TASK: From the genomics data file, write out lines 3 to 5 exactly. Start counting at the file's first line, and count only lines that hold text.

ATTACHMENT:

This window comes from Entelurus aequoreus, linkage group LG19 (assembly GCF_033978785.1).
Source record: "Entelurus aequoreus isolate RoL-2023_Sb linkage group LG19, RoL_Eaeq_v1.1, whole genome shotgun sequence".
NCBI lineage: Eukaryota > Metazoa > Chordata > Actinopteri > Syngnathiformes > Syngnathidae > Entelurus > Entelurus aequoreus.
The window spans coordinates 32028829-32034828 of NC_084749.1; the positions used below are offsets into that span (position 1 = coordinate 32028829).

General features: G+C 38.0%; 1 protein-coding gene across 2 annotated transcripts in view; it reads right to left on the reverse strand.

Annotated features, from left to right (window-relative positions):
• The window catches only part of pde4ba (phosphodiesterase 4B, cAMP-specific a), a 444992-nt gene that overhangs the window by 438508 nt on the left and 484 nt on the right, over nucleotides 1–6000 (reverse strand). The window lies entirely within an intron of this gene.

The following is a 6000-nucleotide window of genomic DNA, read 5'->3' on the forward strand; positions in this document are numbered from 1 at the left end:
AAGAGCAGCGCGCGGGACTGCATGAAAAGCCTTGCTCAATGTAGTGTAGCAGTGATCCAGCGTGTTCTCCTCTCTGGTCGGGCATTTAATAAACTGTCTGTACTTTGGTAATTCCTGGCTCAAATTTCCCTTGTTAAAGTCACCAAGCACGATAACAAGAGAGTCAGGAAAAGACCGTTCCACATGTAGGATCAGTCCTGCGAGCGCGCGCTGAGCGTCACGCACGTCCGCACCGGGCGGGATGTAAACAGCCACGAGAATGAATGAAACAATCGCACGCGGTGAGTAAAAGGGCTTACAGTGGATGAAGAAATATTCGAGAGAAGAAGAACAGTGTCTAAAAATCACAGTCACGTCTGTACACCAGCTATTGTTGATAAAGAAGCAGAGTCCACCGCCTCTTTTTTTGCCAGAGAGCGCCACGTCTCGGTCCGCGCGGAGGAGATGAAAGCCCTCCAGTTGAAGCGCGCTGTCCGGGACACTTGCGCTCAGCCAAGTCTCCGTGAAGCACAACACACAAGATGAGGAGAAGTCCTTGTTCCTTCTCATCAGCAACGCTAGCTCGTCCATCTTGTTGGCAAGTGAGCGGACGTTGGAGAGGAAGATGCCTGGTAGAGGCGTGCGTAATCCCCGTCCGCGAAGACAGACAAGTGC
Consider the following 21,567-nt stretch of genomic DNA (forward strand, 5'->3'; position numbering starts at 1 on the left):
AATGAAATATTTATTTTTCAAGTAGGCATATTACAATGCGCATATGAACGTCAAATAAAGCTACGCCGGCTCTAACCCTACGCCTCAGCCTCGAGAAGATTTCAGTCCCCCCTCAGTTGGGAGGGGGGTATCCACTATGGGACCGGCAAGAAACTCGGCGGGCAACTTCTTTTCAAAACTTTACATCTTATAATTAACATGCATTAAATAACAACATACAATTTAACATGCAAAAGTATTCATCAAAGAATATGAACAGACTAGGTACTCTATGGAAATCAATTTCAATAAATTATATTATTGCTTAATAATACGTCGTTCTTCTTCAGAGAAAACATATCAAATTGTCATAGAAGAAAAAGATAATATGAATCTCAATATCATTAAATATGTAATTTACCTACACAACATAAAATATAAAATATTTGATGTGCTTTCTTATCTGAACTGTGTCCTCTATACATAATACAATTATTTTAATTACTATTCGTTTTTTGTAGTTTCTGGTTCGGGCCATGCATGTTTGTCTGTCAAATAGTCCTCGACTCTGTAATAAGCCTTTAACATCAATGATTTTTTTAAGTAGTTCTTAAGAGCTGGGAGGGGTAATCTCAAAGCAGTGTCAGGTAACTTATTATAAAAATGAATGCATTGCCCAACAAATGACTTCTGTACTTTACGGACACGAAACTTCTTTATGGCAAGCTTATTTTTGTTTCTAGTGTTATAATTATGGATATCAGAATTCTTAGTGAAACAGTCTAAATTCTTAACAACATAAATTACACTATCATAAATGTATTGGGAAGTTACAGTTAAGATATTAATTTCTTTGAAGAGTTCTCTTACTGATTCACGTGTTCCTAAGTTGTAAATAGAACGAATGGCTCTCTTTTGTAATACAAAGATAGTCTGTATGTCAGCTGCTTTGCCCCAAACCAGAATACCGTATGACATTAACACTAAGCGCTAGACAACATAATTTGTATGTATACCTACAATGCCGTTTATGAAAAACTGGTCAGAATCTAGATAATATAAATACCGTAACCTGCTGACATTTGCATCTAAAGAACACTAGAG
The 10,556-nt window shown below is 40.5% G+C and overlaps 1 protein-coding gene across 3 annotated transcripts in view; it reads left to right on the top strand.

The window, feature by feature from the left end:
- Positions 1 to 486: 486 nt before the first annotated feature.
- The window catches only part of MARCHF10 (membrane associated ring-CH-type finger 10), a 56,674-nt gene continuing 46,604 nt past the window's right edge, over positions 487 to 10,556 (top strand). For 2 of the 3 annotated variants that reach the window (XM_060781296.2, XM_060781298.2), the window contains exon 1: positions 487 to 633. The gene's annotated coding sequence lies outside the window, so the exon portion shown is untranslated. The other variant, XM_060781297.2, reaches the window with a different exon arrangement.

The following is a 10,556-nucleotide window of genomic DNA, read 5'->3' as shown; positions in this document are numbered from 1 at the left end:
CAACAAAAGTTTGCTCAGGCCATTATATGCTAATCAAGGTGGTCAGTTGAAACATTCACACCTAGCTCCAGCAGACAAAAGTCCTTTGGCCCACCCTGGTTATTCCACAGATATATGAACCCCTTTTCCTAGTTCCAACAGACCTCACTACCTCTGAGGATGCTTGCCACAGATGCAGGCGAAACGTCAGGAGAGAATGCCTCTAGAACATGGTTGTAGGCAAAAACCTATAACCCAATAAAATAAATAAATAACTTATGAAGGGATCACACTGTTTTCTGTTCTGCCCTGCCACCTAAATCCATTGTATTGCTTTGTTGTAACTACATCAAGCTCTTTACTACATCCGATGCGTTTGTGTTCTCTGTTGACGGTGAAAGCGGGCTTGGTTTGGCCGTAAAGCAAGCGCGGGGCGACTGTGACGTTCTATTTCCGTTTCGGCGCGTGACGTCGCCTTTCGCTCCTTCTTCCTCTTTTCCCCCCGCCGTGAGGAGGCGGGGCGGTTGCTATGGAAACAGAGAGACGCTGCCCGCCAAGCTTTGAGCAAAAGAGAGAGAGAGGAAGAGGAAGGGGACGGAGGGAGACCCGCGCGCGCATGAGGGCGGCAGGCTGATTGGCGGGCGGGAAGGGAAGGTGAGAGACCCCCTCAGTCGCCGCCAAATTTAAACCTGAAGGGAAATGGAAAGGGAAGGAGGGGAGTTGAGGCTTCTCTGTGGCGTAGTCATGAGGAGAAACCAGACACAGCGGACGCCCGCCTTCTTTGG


NCBI lineage: Eukaryota > Metazoa > Chordata > Actinopteri > Syngnathiformes > Syngnathidae > Entelurus > Entelurus aequoreus.
The window spans coordinates 32028829-32034828 of NC_084749.1; the positions used below are offsets into that span (position 1 = coordinate 32028829).

General features: G+C 38.0%; 1 protein-coding gene across 2 annotated transcripts in view; it reads right to left on the reverse strand.